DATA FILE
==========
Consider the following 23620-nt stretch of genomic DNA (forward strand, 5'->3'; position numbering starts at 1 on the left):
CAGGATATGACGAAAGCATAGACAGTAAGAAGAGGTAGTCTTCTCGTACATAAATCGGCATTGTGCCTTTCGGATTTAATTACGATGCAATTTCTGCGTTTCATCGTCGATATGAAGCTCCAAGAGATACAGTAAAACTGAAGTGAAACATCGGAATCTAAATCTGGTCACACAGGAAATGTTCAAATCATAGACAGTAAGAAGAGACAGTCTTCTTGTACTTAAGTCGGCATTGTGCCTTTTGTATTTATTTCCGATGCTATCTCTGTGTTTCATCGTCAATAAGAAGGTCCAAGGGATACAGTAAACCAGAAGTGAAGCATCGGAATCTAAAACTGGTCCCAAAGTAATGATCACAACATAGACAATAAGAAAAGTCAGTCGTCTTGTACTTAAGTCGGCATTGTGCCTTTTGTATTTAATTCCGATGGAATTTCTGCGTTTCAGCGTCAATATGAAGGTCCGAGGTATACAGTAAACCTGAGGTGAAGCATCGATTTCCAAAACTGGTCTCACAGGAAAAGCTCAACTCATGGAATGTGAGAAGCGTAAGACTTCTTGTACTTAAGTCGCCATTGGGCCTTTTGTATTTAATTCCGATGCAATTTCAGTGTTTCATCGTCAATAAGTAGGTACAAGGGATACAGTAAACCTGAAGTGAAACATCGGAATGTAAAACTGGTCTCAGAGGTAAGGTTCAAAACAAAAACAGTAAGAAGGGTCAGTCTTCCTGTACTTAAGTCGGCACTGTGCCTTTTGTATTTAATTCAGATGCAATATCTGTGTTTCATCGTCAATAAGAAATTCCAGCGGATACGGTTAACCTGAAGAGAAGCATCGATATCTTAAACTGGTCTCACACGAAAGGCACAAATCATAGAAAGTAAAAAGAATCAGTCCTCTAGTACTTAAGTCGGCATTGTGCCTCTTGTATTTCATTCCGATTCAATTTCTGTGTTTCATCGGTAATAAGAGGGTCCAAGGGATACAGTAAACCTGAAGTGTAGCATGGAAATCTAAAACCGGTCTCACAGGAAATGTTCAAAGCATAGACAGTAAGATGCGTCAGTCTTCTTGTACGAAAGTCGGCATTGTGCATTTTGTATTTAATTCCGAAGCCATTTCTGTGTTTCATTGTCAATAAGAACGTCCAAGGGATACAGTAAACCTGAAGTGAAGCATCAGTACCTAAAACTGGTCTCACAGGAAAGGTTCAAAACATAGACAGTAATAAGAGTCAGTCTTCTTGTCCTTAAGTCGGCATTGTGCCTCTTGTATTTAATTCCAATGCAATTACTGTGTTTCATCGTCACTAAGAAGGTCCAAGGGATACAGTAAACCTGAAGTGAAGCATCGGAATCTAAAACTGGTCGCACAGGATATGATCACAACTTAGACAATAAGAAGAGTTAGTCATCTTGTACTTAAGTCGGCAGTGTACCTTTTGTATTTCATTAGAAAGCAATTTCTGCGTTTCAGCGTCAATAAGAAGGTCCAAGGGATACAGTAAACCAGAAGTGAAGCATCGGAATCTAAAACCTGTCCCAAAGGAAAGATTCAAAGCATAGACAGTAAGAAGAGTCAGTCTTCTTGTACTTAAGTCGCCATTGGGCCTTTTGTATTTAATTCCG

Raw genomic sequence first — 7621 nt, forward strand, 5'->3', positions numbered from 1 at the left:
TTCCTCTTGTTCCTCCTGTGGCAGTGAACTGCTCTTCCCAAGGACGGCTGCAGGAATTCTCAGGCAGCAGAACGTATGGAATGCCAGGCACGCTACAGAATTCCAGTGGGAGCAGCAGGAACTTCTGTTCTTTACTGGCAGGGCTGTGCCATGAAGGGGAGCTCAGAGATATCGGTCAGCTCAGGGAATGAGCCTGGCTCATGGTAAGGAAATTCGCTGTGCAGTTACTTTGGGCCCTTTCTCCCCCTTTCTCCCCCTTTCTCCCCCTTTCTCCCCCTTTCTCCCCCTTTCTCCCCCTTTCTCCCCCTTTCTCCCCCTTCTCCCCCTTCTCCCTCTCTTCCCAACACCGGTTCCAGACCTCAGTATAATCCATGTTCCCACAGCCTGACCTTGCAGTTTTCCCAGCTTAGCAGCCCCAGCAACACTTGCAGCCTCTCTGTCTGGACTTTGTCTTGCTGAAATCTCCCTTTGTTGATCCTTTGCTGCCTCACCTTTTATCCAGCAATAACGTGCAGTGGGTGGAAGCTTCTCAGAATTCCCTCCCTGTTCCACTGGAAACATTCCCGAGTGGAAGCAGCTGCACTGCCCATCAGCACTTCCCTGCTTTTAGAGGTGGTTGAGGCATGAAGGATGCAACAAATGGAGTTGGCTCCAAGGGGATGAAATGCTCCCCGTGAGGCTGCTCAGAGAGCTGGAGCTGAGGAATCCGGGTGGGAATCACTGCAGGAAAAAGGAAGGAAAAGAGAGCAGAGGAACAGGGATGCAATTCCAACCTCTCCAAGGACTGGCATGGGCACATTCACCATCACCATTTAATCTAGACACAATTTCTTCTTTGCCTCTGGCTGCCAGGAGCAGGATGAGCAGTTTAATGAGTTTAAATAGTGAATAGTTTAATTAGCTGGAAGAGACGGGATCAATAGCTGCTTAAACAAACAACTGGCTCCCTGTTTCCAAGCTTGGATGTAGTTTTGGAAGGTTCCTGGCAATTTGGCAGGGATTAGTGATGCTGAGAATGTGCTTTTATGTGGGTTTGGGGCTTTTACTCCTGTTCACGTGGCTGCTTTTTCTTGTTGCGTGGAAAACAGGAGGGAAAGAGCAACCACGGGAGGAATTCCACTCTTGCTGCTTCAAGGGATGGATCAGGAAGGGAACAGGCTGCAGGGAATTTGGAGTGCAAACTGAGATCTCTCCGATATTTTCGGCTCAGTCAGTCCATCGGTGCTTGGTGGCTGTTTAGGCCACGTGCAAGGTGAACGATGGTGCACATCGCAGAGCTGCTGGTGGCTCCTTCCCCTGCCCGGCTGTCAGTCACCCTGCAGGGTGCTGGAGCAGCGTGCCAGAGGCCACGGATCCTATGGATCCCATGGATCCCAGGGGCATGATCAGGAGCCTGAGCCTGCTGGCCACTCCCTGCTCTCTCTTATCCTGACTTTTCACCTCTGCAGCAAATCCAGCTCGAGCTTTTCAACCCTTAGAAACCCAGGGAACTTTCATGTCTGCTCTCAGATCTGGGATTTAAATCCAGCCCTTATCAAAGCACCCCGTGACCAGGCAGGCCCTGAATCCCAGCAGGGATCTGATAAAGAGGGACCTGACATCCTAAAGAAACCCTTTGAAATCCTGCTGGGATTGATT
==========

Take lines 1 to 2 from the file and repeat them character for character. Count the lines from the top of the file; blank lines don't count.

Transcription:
Consider the following 23620-nt stretch of genomic DNA (forward strand, 5'->3'; position numbering starts at 1 on the left):
CAGGATATGACGAAAGCATAGACAGTAAGAAGAGGTAGTCTTCTCGTACATAAATCGGCATTGTGCCTTTCGGATTTAATTACGATGCAATTTCTGCGTTTCATCGTCGATATGAAGCTCCAAGAGATACAGTAAAACTGAAGTGAAACATCGGAATCTAAATCTGGTCACACAGGAAATGTTCAAATCATAGACAGTAAGAAGAGACAGTCTTCTTGTACTTAAGTCGGCATTGTGCCTTTTGTATTTATTTCCGATGCTATCTCTGTGTTTCATCGTCAATAAGAAGGTCCAAGGGATACAGTAAACCAGAAGTGAAGCATCGGAATCTAAAACTGGTCCCAAAGTAATGATCACAACATAGACAATAAGAAAAGTCAGTCGTCTTGTACTTAAGTCGGCATTGTGCCTTTTGTATTTAATTCCGATGGAATTTCTGCGTTTCAGCGTCAATATGAAGGTCCGAGGTATACAGTAAACCTGAGGTGAAGCATCGATTTCCAAAACTGGTCTCACAGGAAAAGCTCAACTCATGGAATGTGAGAAGCGTAAGACTTCTTGTACTTAAGTCGCCATTGGGCCTTTTGTATTTAATTCCGATGCAATTTCAGTGTTTCATCGTCAATAAGTAGGTACAAGGGATACAGTAAACCTGAAGTGAAACATCGGAATGTAAAACTGGTCTCAGAGGTAAGGTTCAAAACAAAAACAGTAAGAAGGGTCAGTCTTCCTGTACTTAAGTCGGCACTGTGCCTTTTGTATTTAATTCAGATGCAATATCTGTGTTTCATCGTCAATAAGAAATTCCAGCGGATACGGTTAACCTGAAGAGAAGCATCGATATCTTAAACTGGTCTCACACGAAAGGCACAAATCATAGAAAGTAAAAAGAATCAGTCCTCTAGTACTTAAGTCGGCATTGTGCCTCTTGTATTTCATTCCGATTCAATTTCTGTGTTTCATCGGTAATAAGAGGGTCCAAGGGATACAGTAAACCTGAAGTGTAGCATGGAAATCTAAAACCGGTCTCACAGGAAATGTTCAAAGCATAGACAGTAAGATGCGTCAGTCTTCTTGTACGAAAGTCGGCATTGTGCATTTTGTATTTAATTCCGAAGCCATTTCTGTGTTTCATTGTCAATAAGAACGTCCAAGGGATACAGTAAACCTGAAGTGAAGCATCAGTACCTAAAACTGGTCTCACAGGAAAGGTTCAAAACATAGACAGTAATAAGAGTCAGTCTTCTTGTCCTTAAGTCGGCATTGTGCCTCTTGTATTTAATTCCAATGCAATTACTGTGTTTCATCGTCACTAAGAAGGTCCAAGGGATACAGTAAACCTGAAGTGAAGCATCGGAATCTAAAACTGGTCGCACAGGATATGATCACAACTTAGACAATAAGAAGAGTTAGTCATCTTGTACTTAAGTCGGCAGTGTACCTTTTGTATTTCATTAGAAAGCAATTTCTGCGTTTCAGCGTCAATAAGAAGGTCCAAGGGATACAGTAAACCAGAAGTGAAGCATCGGAATCTAAAACCTGTCCCAAAGGAAAGATTCAAAGCATAGACAGTAAGAAGAGTCAGTCTTCTTGTACTTAAGTCGCCATTGGGCCTTTTGTATTTAATTCCG